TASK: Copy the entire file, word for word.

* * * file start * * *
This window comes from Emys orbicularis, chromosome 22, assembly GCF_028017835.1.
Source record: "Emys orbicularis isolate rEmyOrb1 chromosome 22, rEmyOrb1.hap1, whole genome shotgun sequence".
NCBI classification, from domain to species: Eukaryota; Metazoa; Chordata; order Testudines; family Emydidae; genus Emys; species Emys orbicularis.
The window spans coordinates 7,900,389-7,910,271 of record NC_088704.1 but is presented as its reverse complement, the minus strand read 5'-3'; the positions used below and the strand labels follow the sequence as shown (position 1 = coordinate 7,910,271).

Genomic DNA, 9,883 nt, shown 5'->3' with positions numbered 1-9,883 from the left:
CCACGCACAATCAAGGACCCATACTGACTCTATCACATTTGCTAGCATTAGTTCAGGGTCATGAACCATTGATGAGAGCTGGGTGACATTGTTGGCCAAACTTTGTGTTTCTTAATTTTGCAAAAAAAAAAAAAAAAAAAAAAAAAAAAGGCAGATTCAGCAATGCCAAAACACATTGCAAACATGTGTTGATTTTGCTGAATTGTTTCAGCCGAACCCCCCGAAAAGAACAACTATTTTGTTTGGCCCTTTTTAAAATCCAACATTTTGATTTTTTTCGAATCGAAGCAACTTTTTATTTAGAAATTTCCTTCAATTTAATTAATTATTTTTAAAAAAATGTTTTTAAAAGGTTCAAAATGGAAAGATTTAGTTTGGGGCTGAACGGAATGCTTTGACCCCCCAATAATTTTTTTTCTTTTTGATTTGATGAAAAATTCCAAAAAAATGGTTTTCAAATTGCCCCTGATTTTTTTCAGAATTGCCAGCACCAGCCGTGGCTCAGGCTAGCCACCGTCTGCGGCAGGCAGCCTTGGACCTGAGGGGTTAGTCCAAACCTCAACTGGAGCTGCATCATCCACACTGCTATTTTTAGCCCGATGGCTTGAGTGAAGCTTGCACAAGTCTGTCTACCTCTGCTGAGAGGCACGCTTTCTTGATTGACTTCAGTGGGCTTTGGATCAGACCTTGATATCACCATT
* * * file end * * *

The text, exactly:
This window comes from Emys orbicularis, chromosome 22, assembly GCF_028017835.1.
Source record: "Emys orbicularis isolate rEmyOrb1 chromosome 22, rEmyOrb1.hap1, whole genome shotgun sequence".
NCBI classification, from domain to species: Eukaryota; Metazoa; Chordata; order Testudines; family Emydidae; genus Emys; species Emys orbicularis.
The window spans coordinates 7,900,389-7,910,271 of record NC_088704.1 but is presented as its reverse complement, the minus strand read 5'-3'; the positions used below and the strand labels follow the sequence as shown (position 1 = coordinate 7,910,271).

Genomic DNA, 9,883 nt, shown 5'->3' with positions numbered 1-9,883 from the left:
CCACGCACAATCAAGGACCCATACTGACTCTATCACATTTGCTAGCATTAGTTCAGGGTCATGAACCATTGATGAGAGCTGGGTGACATTGTTGGCCAAACTTTGTGTTTCTTAATTTTGCAAAAAAAAAAAAAAAAAAAAAAAAAAAAGGCAGATTCAGCAATGCCAAAACACATTGCAAACATGTGTTGATTTTGCTGAATTGTTTCAGCCGAACCCCCCGAAAAGAACAACTATTTTGTTTGGCCCTTTTTAAAATCCAACATTTTGATTTTTTTCGAATCGAAGCAACTTTTTATTTAGAAATTTCCTTCAATTTAATTAATTATTTTTAAAAAAATGTTTTTAAAAGGTTCAAAATGGAAAGATTTAGTTTGGGGCTGAACGGAATGCTTTGACCCCCCAATAATTTTTTTTCTTTTTGATTTGATGAAAAATTCCAAAAAAATGGTTTTCAAATTGCCCCTGATTTTTTTCAGAATTGCCAGCACCAGCCGTGGCTCAGGCTAGCCACCGTCTGCGGCAGGCAGCCTTGGACCTGAGGGGTTAGTCCAAACCTCAACTGGAGCTGCATCATCCACACTGCTATTTTTAGCCCGATGGCTTGAGTGAAGCTTGCACAAGTCTGTCTACCTCTGCTGAGAGGCACGCTTTCTTGATTGACTTCAGTGGGCTTTGGATCAGACCTTGATATCACCATT